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Green Day: Load of fun and energy

Green Day: Load of fun and energy

Green Day has fully and comfortably made the switch from scrappy punk trio to arena rockers, as thei
Green Day: Load of fun and energy
Green Day and opening act, The Bravery, played the TU Center last Saturday night.

Green Day has fully and comfortably made the switch from scrappy punk trio to arena rockers, as their performance at a packed Times Union Center Saturday night proved.

But Green Day’s version of arena rock still owes much to the band’s original goofy punk attitude. While 2004’s “American Idiot” and this year’s “21st Century Breakdown,” which the current tour is supporting, have found the band tackling some pretty serious political and social subject matter, frontman Billie Joe Armstrong, bassist Mike Dirnt and drummer Tre Cool have thankfully not forgotten how to have fun.

From the instant the band hit the stage for “21st Century Breakdown’s” title track, the band members were all smiles and all bouncy energy and remained so through two-plus hours of screaming, raging rock fury. Armstrong, in particular, is a live wire — there’s no suppressing him, even on an acoustic-tinged ballad like “Boulevard of Broken Dreams,” which showed up mid-set. During a rowdy performance of the band’s recent hit “Know Your Enemy,” Armstrong ran out into the stands, mugging and swinging his guitar around like a madman.

The first half of the band’s set focused heavily on its last two albums, a dicey proposition for any other veteran band but Green Day. With the radio resurgence the band had — thanks to “American Idiot” — a new fan base has discovered the trio (augmented heavily live by a keyboard player and two other guitarists). Such newbies as “East Jesus Nowhere,” “Static Age” and “Before the Lobotomy” were greeted with massive recognition and giddy cheers.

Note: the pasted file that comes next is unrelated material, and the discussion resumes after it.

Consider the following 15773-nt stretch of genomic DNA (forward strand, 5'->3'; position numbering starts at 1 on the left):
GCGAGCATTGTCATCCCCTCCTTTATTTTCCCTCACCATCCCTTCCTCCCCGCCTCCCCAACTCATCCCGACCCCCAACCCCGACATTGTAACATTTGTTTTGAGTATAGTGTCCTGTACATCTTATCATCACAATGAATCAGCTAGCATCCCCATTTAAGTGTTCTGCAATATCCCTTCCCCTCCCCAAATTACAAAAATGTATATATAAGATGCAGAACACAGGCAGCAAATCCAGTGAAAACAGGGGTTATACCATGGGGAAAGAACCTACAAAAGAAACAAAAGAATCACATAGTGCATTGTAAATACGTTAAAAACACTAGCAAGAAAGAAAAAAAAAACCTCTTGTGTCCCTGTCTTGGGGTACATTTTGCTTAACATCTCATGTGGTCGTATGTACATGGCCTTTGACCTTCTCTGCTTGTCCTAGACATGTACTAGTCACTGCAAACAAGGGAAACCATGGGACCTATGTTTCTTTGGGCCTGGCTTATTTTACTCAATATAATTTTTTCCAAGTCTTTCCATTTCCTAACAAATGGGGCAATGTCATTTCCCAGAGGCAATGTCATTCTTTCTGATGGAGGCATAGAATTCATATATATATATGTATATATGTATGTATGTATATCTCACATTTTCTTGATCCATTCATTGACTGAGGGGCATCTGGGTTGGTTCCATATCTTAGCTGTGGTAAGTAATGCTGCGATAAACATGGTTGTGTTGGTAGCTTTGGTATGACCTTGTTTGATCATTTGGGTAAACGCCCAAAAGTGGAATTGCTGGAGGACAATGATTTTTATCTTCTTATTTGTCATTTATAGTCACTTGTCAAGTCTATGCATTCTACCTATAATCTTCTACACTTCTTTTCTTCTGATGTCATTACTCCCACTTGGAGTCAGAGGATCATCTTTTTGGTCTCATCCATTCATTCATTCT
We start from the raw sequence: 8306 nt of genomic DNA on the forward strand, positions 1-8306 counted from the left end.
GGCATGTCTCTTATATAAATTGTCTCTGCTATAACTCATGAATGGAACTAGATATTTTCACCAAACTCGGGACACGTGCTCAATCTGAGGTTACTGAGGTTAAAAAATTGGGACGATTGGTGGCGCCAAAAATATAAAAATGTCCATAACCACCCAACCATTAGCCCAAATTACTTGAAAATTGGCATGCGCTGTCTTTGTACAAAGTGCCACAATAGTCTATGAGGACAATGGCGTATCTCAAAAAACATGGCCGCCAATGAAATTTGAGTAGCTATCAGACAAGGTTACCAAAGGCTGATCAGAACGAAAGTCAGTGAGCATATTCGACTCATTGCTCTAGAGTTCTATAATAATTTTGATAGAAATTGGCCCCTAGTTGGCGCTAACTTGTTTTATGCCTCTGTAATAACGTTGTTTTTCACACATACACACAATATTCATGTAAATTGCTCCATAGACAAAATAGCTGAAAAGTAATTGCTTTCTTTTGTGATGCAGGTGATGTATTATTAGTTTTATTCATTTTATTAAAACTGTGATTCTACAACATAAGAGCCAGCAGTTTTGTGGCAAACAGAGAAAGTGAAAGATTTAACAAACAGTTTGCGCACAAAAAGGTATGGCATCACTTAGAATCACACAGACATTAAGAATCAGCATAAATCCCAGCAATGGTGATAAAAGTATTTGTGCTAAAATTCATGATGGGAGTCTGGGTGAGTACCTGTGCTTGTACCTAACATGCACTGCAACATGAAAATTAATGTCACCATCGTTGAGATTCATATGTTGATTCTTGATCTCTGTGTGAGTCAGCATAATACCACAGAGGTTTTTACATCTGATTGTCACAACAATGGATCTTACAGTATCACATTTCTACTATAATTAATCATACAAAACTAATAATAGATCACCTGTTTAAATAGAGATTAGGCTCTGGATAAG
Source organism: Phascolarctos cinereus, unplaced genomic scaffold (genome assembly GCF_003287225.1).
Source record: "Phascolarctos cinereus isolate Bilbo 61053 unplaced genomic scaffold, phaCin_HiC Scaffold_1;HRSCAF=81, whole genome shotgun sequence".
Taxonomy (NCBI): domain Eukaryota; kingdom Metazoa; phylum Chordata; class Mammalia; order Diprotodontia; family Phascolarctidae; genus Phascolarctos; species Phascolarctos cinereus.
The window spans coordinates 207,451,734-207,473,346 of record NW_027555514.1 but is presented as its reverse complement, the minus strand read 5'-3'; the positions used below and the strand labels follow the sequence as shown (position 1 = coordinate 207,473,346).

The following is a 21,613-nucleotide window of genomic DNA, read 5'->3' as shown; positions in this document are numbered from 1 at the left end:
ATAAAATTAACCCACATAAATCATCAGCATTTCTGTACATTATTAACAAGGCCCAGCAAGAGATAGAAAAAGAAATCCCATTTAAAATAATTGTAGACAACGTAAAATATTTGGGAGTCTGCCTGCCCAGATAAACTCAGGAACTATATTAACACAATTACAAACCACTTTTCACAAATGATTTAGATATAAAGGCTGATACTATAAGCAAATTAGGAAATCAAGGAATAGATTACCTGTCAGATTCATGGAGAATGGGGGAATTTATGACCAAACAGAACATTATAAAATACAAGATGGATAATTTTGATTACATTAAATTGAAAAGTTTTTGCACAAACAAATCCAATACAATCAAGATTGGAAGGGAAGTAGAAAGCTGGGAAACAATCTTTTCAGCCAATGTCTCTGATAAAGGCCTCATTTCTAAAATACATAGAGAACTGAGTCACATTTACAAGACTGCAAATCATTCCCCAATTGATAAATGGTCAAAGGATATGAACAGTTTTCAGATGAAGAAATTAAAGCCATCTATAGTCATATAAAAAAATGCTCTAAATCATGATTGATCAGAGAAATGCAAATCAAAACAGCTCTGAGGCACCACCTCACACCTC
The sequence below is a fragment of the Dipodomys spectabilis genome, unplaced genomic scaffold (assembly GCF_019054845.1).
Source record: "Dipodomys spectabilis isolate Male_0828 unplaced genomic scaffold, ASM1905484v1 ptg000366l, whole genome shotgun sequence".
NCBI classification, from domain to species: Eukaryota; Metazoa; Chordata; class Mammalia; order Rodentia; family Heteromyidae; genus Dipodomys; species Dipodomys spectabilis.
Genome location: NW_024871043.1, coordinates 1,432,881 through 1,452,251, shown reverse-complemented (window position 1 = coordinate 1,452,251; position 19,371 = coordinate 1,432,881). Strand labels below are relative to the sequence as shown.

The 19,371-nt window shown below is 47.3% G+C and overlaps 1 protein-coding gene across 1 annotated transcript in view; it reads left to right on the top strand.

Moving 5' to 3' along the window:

But the real highlights were the old chestnuts that popped up during the second half — “Hitchin’ a Ride,” “Welcome to Paradise,” “Brain Stew.” On these songs, it could be argued, the band sounded the most like a band — maybe it had something to do with the pared-down backing musicians.

Green Day gives the words “audience participation” a new meaning. Throughout the set, members of the surfing, moshing crowd were dragged onstage to wield giant water guns, be sacrificed (a young boy named Caleb, who fell flat on the stage after some explosions during the vamped ending of “East Jesus”), and even sing (“Longview”) and play guitar (the nine-plus minute “American Idiot” song suite “Jesus of Suburbia” during the encore).

Perhaps best of all was the classic “King for a Day,” off 1997’s “Nimrod,” with saxophone lines that segued into the similar-sounding standard “Shout,” as is the band’s live custom. With funny hats donned, Armstrong and company blasted both songs out of the water is if it were the first time they’d ever played them.

New York City’s The Bravery played its last of 20 shows opening up for Green Day at the TU Center, and the band did an admirable job considering what it was up against. The road crew decided to have a bit of fun with the band, beginning with some random (and extremely loud) explosions during the opening number “Unconditional.” Things quickly escalated from there, as masked dancers with cowbell joined for the next song.

By the third song, “Believe,” crewmembers were shooting toilet paper and confetti on the stage, and now dancers in animal suits ranging from a panda to a purple dinosaur joined the masked men (now stripping to their underwear) onstage. By the end of the band’s set, the stage, amps, instruments and players were covered in toilet paper.

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